Mental Health
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Understanding Anxiety

Lesson 2

Anxiety wasn’t recognised widely, until 1980 and then only received a generic diagnosis of ‘stress’ or ‘nerves’.  There were no understanding of the disorders by the health professionals during that period, but now, it is deemed to be one of the most common psychiatric disorders. They are now reporting that anxiety is a modern epidemic significant enough to challenge the dominance of depression as the most common mental health problem.

Fight or flight system response

It is understood to part of the overall fight or flight system response – the system is a part of an evolution process your body developed for our survival from wild animals or human predators.  It may be perfectly normal to feel fearful at times, but anxiety is not the same as feeling stressed, which is a natural response to uncertain or challenging times. 


However, we are now under threat from a pandemic, and, understandably, people will feel afraid. This perpetual fear will affect us on an emotional and physical level.


There are many reports concerning the mental health crisis at the moment, and people worldwide were forced into isolation causing Anxiety, Depression, Trauma and Stress by the pandemic of COVID-19, United Nations health experts disclosed.


The isolation, the fear, the uncertainty, the economic turmoil – they all-cause or could cause psychological distress,” said Devora Kestel, director of the World Health Organization’s (WHO) mental health department.


Anxiety is when you get that nervousness (and all related fight/flight symptoms) Your head is full of worry and concern when there is no fear. The misconception that anxiety disorder is a sort of social fear is utterly untrue because fear is an emotion displayed in the face of something perceived as a threat. In contrast, anxiety is a feeling of unease in specific situations.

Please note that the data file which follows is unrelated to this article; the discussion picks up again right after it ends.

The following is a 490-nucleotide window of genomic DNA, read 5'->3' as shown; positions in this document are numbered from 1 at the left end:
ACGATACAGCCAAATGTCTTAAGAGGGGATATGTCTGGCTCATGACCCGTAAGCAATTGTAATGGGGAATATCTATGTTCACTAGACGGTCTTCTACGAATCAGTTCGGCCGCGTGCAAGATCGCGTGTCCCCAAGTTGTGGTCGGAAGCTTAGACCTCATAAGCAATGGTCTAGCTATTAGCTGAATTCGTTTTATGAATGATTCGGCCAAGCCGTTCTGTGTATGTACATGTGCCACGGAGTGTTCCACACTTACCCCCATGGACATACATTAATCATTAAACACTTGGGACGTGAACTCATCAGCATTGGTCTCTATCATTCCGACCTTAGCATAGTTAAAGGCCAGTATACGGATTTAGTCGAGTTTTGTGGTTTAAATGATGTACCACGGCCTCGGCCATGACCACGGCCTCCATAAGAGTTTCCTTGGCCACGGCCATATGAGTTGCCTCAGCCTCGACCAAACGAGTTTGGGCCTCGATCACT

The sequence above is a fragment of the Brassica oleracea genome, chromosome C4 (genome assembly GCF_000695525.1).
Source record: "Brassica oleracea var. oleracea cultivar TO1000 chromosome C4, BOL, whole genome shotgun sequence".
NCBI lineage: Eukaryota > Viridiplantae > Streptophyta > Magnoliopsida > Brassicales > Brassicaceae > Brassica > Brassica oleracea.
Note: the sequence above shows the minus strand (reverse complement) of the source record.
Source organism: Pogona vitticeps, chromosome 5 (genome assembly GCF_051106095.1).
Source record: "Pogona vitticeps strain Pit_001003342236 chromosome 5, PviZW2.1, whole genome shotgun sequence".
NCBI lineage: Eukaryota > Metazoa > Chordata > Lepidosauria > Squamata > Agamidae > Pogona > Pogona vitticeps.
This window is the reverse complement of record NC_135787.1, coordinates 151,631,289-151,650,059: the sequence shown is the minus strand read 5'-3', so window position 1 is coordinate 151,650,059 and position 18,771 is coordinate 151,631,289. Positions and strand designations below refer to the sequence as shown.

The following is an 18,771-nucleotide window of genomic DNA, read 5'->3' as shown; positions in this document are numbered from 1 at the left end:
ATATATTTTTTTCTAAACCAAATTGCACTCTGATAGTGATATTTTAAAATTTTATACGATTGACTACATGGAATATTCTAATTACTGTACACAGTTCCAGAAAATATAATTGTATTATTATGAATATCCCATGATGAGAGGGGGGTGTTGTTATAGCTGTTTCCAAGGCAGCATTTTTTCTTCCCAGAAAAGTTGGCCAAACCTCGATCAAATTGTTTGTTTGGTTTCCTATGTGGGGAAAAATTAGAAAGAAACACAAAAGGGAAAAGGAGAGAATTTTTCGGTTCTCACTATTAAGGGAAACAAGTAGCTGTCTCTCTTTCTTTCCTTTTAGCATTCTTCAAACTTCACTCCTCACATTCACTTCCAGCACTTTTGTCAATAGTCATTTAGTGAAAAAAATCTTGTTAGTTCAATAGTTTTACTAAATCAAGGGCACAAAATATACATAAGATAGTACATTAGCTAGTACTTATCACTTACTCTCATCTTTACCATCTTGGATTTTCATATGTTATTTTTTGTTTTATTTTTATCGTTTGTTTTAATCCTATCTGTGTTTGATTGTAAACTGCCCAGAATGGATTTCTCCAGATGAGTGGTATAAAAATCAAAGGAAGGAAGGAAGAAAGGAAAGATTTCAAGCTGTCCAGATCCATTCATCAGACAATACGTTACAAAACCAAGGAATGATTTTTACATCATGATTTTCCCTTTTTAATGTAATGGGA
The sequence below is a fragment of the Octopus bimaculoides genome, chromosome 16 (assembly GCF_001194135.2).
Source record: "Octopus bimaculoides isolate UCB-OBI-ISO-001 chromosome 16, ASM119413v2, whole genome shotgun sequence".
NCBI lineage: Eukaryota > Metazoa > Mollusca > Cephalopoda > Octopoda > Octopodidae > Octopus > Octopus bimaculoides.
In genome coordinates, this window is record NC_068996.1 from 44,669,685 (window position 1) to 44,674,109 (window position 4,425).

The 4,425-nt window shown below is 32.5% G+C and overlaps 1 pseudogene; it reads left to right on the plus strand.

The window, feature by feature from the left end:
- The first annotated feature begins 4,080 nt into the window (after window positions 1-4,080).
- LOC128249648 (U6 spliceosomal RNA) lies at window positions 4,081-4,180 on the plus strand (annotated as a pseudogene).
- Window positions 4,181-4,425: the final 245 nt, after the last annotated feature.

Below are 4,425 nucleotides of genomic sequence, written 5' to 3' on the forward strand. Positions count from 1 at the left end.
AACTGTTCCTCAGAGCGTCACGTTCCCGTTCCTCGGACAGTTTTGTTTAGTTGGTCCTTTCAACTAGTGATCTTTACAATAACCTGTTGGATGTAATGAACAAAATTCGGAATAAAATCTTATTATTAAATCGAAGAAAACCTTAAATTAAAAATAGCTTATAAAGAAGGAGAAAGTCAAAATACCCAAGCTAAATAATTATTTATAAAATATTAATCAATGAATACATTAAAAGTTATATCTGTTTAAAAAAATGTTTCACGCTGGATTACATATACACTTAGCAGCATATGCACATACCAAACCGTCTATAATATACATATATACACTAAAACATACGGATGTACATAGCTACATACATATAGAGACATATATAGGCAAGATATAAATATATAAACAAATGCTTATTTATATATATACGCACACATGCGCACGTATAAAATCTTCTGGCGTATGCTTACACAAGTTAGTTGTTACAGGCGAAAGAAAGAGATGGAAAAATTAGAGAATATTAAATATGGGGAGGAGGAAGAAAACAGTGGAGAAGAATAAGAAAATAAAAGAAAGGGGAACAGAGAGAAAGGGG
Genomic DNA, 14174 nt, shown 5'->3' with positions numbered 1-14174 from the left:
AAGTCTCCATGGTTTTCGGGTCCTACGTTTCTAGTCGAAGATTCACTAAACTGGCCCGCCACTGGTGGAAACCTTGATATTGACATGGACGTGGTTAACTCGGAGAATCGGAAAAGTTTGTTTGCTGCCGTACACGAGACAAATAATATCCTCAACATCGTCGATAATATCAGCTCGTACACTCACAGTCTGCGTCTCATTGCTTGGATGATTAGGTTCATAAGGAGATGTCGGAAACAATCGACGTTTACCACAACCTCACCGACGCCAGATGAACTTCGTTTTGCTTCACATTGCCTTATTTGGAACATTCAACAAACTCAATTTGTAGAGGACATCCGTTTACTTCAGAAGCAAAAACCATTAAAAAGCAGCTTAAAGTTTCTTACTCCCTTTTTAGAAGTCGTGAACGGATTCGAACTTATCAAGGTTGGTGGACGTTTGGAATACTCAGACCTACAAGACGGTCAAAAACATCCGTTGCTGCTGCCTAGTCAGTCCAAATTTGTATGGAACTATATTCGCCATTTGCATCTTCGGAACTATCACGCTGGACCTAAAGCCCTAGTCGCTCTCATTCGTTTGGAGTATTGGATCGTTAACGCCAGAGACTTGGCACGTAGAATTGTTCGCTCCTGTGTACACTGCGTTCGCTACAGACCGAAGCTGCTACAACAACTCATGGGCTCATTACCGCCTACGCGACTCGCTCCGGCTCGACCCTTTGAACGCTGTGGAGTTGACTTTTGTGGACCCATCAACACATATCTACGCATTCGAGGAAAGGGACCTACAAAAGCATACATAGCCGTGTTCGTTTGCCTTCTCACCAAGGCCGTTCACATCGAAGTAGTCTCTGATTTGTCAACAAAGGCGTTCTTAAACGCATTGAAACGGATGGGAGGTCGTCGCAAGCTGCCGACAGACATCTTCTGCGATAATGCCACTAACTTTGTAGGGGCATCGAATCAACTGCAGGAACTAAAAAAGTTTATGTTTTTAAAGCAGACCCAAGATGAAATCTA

Generalised anxiety disorder (GAD)

Most people experience some degree of normal anxiety from time to time. Still, when anxiety is frequently felt and leads to a disruption of normal functioning, you might have acquired a generalised anxiety disorder (GAD) These symptoms of anxiety are a common problem for people who have been diagnosed with any anxiety disorder.

In addition to generalised anxiety disorder (GAD), obsessive-compulsive disorder, post-traumatic stress disorder (PTSD), obsessive-compulsive disorder (OCD) and phobia’s also fall under the category of anxiety disorders.

Stress or anxiety

Isn’t necessarily a bad thing. Good stress, something now referred to as eustress, The excitement of a roller-coaster ride, a scary movie, or a fun challenge are all examples of eustress. Significantly, symptoms of normal anxiety could turn out to be your friend if it doesn’t negatively interfere with daily functioning. 


They may challenge, improve your attention and problem-solving, motivate you to work harder toward a goal or warn you about a potential threat.

For example, anxiety about an upcoming exam will likely drive you to prepare thoroughly.  Therefore, some positive anxiety is helpful and necessary to motivate and focus us on taking action.

Pre-existing (Negative) anxiety disorder

Anxiety disorders:  

Are characterised by severe, persistent worry that is excessive for the situation, and extreme avoidance of anxiety-provoking situations. These symptoms cause distress, impair daily functioning, and occur for a significant period. For instance, a person who needs to stay home from work several days in a row due to panic attacks is likely suffering from an anxiety disorder.

Panic attacks:

Mimic life-threatening situations where the individual feels they are dying. They will often present with chest pain and shortness of breath that typically peaks within 10 minutes. Panic disorder is a type of anxiety disorder that is diagnosed when individuals experience recurrent panic attacks followed by at least one-month duration of having a fear of an oncoming panic attack.

Panic disorder:

This means having regular or frequent panic attacks without an exact cause or trigger. Experiencing panic disorder can mean that you continuously feel afraid of having another panic attack, to the point that this fear itself can trigger your panic attacks.

Anxiety disorders:

However, keep us on permanent high alert and prompt us to feel panic and fear at ordinary, everyday events.

What kind of anxiety do you have?

In addition to the primary symptom of excessive and irrational fear and worry, other common emotional symptoms of an anxiety disorder include:

A checklist of common symptoms

A churning feeling in your stomach

Light-headedness or dizziness